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Theses Doctoral

Monody and Dramatic Form in Late Euripides

Catenaccio, Claire

This study sets out to reveal the groundbreaking use of monody in the late plays of Euripides: in his hands, it is shaped into a potent and flexible instrument for representing emotion and establishing new narrative and thematic structures. Engaging with the current scholarly debate on music, affect, and characterization in Greek tragedy, I examine the role that monody plays in the musical design of four plays of Euripides, all produced in the last decade of his career: Ion, Iphigenia in Tauris, Phoenician Women, and Orestes. These plays are marked by the increased presence of actors’ song in proportion to choral song. The lyric voice of the individual takes on an unprecedented prominence with far-reaching implications for the structure and impact of each play. The monodies of Euripides are a true dramatic innovation: in addition to creating an effect of heightened emotion, monody is used to develop character and shape plot.
In Ion, Iphigenia in Tauris, Phoenician Women, and Orestes, Euripides uncouples monody’s traditional and exclusive connection with lament. In contrast to the work of Aeschylus and Sophocles, where actors’ song is always connected with grief and pain, in these four plays monody conveys varied moods and states of mind. Monody expresses joy, hope, anxiety, bewilderment, accusation, and deliberation. Often, and simultaneously, it moves forward narrative exposition. The scope and dramatic function of monody grows and changes: passages of actors’ lyric become longer, more metrically complex, more detached from the other characters onstage, and more intensely focused on the internal experience of the singer. In the four plays under discussion we see a steadily increasing refinement and expansion of the form, a development that rests upon the changes in the style and function of contemporary music in the late fifth century.
By 415 B.C., many formal features of tragedy had become highly conventionalized, and determined a set of expectations in the contemporary audience. Reacting against this tradition, Euripides successively redefines monody: each song takes over a traditional Bauform of tragedy, and builds upon it. The playwright uses the paired monodies of Ion to pose a conflict of ideas that might otherwise be conveyed through an agon. In Iphigenia in Tauris the heroine’s crisis and its resolution are presented in lyrics, rather than as a deliberative rhesis. In Phoenician Women, Antigone, Jocasta, and Oedipus replace the Chorus in lamenting the fall of the royal house. Finally, the Phrygian slave in Orestes sings a monody explicitly marked as a messenger speech that inverts the conventions of the form to raise questions about objectivity and truth in a disordered world.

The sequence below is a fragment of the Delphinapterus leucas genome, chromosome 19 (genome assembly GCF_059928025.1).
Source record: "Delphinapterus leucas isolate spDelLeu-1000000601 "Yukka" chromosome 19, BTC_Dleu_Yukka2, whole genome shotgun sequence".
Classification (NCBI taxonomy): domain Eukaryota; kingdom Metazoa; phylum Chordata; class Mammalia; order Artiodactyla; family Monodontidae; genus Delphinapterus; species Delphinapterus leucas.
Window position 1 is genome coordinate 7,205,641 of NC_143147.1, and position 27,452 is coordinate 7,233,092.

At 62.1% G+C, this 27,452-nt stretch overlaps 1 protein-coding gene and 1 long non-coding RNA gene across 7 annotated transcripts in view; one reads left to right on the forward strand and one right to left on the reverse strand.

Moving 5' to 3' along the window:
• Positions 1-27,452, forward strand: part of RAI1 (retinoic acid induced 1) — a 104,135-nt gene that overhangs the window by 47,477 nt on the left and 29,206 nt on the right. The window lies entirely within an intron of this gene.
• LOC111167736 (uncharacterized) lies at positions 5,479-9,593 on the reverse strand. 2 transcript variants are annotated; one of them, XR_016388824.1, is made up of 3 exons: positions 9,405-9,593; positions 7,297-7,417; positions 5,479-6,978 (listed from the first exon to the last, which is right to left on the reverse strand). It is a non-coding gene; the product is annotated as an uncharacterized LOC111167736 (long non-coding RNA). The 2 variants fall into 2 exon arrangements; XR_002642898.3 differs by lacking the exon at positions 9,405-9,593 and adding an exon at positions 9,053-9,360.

In examining these four plays, I hope to show some of the various potentials of this new Euripidean music as a major structural element in tragic drama, insofar as it can heighten emphasis, allow for the development of emotional states both subtle and extreme, reveal and deepen character, and mirror thematic movements. Euripides establishes monody as a dramatic form of considerable versatility and power. The poetry is charged with increased affect and expressivity; at the same time it articulates a new self-consciousness about the reciprocal capacities of form and content to shape one another. Here we may discern the shift of sensibility in Euripides’ late work, which proceeds pari passu with an apparent loosening of structural demands, or what one with equal justice might recognize as an increase in degrees of freedom. As the playwright repeatedly reconfigures the relationship between form and content, the range of what can happen onstage, of what can be said and sung, expands.


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More About This Work

Academic Units
Thesis Advisors
Foley, Helene Peet
Ph.D., Columbia University
Published Here
June 6, 2017